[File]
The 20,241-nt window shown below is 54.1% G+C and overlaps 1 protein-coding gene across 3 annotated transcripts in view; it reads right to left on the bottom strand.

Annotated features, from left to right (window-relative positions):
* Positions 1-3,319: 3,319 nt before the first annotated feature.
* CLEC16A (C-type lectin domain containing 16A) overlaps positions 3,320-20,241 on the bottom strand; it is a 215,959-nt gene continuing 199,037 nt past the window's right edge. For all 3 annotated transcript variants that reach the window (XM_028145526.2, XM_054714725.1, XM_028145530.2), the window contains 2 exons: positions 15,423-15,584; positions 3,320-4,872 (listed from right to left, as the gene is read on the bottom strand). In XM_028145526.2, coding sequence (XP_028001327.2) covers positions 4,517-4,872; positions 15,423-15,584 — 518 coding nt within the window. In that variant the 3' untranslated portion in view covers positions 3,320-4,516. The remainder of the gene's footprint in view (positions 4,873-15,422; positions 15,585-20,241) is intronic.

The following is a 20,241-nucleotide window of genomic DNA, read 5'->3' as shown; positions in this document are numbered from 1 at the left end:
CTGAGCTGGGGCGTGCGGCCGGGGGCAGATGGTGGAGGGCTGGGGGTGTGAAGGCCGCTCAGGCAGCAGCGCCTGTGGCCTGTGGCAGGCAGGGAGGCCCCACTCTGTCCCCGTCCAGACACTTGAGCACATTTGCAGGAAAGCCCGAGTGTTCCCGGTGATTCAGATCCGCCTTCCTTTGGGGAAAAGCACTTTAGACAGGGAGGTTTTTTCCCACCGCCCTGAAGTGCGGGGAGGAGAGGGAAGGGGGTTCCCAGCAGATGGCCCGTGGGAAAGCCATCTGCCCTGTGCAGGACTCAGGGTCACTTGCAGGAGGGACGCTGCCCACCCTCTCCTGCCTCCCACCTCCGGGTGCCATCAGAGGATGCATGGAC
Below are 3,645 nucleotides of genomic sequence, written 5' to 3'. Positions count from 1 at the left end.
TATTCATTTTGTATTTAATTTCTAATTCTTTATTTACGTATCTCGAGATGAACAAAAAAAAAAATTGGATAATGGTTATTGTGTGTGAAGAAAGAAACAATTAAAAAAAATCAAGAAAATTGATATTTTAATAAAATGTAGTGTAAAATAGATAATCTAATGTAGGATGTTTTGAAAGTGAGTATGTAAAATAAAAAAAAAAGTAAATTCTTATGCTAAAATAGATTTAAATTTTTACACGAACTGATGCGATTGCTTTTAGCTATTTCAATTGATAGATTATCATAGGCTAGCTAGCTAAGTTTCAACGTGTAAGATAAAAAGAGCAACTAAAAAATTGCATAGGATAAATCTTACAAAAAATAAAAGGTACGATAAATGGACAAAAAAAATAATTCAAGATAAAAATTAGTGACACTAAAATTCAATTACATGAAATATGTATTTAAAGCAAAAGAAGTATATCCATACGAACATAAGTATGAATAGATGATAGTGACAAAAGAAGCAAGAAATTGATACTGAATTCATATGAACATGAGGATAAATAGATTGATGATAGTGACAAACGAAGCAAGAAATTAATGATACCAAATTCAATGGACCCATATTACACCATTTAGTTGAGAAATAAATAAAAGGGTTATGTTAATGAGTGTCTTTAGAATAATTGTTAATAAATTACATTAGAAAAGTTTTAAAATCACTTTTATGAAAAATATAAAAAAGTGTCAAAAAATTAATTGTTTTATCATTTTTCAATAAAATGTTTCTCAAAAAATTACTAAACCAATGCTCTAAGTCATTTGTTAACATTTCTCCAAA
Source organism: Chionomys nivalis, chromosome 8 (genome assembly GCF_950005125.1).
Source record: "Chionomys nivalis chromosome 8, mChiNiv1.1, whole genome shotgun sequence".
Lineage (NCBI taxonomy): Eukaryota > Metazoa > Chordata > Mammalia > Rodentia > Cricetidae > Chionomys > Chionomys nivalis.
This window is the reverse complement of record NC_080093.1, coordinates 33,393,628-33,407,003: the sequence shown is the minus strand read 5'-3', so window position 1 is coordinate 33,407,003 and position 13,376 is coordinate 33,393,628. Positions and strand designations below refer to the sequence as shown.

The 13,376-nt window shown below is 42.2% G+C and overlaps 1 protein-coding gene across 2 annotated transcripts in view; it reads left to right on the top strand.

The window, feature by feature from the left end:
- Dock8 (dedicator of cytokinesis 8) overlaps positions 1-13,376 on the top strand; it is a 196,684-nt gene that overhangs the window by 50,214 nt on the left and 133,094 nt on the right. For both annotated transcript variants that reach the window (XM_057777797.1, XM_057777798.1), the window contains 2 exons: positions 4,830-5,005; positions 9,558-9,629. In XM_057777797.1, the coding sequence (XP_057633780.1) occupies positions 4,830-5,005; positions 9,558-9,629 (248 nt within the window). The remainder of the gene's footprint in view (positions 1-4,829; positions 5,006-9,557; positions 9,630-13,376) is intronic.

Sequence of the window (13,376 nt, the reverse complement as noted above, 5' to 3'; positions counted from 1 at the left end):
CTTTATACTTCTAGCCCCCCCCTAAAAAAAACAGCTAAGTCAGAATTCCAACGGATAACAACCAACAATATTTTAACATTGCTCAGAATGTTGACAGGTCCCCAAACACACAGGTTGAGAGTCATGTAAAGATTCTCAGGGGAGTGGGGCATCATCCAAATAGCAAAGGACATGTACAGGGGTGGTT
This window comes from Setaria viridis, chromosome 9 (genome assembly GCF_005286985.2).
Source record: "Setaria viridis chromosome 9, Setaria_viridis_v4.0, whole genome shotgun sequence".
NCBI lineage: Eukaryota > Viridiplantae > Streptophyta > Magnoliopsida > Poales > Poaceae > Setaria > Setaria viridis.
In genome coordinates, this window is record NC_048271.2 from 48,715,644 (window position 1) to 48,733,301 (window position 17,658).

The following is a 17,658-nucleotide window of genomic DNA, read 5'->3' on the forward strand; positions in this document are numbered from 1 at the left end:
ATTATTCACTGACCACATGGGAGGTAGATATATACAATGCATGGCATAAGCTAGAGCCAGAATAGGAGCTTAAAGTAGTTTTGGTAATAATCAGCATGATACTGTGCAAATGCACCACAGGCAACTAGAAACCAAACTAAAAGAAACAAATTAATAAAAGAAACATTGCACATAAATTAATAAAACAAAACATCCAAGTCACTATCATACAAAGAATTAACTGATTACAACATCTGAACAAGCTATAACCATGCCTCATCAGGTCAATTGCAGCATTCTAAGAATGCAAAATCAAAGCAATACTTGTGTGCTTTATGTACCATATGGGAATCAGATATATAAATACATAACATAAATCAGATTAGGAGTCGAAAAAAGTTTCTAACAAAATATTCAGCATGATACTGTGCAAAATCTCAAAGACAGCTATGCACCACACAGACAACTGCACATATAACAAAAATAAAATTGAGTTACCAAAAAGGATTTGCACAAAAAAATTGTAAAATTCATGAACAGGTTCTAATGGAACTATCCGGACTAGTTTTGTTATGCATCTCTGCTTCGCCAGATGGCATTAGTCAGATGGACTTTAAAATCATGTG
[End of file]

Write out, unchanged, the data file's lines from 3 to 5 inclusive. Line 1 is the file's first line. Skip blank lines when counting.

* Positions 1-3,319: 3,319 nt before the first annotated feature.
* CLEC16A (C-type lectin domain containing 16A) overlaps positions 3,320-20,241 on the bottom strand; it is a 215,959-nt gene continuing 199,037 nt past the window's right edge. For all 3 annotated transcript variants that reach the window (XM_028145526.2, XM_054714725.1, XM_028145530.2), the window contains 2 exons: positions 15,423-15,584; positions 3,320-4,872 (listed from right to left, as the gene is read on the bottom strand). In XM_028145526.2, coding sequence (XP_028001327.2) covers positions 4,517-4,872; positions 15,423-15,584 — 518 coding nt within the window. In that variant the 3' untranslated portion in view covers positions 3,320-4,516. The remainder of the gene's footprint in view (positions 4,873-15,422; positions 15,585-20,241) is intronic.

The following is a 20,241-nucleotide window of genomic DNA, read 5'->3' as shown; positions in this document are numbered from 1 at the left end: